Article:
Strengthening Constitutional Self-Government

No Left Turns

The Comeback Gal

Don’t ever hire me as your doctor. I’ll declare you dead (as Marc Guerrra complained) before you really are. My own excuse on the Hillary front is that nobody thought she was going to win in NH, nobody even in her own camp. All the polls were way wrong, and that’s not because there was a last-minute surge for Ms. Clinton. They were just wrong. I was, in fact, happy to see her win. I refuse to believe she won because crying made her seem more authentic.

Obama’s "Yes we can" or something like that speech had absolutely no content, and it’s possible he’ll be criticized for its ungracious irrelevance. Hillary did speak of leaving Iraq the right way and mentioned our brave veterans. The line about just having found her voice was odd, though. Obama, mind you, is still the favorite. Hillary is clearly the candidate of people who vote their interests--the old, the downscale, union members, both single and married women etc., while Obama is the more symbolic or bourgeois bohemian candidate. Bobo plus black is probably a winning combination, but it may turn out that some African-Americans unconvinced of Obama’s inevitability will end up voting their interests too.

McCain’s victory was decisive enough but not overwhelming. How can Romney have any hope in Michigan with no momemtum at all? How can Fred or Rudy have any real hope for decisive breakthroughs in SC or FL with McCain as the front-runner? In principle, McCain would be vulnerable to the genuinely conservative challenge of Fred, but his momentum amd Thompson’s incredible lack of same probably will keep that challenge in principle alone.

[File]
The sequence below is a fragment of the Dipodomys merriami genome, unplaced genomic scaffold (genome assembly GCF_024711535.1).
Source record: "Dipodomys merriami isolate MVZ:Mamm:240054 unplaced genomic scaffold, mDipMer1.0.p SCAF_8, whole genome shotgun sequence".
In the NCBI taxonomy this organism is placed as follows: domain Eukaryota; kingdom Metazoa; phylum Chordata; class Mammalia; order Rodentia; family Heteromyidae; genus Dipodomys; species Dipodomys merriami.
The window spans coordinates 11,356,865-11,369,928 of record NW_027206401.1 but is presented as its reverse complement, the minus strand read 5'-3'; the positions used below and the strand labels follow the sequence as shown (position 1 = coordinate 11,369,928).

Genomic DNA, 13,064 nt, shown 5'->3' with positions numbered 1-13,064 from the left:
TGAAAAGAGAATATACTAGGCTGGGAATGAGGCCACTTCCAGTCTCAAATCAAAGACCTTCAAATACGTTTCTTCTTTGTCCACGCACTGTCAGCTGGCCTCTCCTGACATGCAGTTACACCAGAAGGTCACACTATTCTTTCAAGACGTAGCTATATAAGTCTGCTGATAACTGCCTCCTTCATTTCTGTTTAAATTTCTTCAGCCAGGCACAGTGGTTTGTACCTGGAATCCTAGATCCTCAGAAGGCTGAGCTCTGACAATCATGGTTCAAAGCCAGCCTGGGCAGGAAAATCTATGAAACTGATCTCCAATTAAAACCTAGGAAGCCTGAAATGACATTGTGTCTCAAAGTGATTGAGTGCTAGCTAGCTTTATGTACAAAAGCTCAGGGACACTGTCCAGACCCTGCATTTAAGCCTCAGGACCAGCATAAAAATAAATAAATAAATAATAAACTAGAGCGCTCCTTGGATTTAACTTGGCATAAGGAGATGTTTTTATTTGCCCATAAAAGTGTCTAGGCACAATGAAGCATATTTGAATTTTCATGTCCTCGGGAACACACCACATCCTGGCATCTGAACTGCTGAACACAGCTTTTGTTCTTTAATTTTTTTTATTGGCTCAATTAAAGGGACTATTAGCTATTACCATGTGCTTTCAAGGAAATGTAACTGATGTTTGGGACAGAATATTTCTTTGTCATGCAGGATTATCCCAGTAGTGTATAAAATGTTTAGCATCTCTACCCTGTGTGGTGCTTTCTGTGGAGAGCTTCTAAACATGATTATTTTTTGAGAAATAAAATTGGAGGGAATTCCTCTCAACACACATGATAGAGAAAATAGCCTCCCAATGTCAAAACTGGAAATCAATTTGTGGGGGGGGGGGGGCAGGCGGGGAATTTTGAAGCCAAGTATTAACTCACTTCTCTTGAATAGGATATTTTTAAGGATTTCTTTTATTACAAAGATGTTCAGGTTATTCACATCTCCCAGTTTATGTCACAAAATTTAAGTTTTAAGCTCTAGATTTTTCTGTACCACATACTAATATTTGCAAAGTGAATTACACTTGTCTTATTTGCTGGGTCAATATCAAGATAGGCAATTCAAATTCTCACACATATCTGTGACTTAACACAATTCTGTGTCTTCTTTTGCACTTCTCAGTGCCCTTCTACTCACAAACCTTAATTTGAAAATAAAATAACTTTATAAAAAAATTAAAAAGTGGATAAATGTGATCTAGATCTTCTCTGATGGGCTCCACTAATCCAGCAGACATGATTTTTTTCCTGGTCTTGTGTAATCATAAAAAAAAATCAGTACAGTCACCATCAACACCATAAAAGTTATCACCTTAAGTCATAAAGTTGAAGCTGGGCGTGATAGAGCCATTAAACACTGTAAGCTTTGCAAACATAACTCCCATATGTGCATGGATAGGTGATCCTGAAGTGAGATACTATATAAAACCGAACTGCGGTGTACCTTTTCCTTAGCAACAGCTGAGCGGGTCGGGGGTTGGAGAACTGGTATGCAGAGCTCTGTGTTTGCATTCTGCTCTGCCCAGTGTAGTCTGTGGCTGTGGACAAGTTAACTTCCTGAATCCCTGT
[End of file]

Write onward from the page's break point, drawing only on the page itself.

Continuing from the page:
Huck finished a weak but not terrible third. He can hope to do well in Michigan and he could win in FL if he wins in SC. .
Huck could also, for that matter, fizzle in Michigan and lose in SC. (I’m hedging my bets here, given my apparent loss of my powers of prediction.) In your calculations, don’t forget the various ways that Huck is more conservative than John.

McCain’s unpredictable propensity for self-destruction can’t be forgotten.

Discussions - 21 Comments

No way Hillary beat Obama. She was way behind in the latest polls. This was obvious VOTE FRAUD! New Hampshire uses Diebold machines.

Paper ballots only!

Peter: "... but it may turn out that some African-Americans unconvinced of Obama’s inevitability will end up voting their interests too."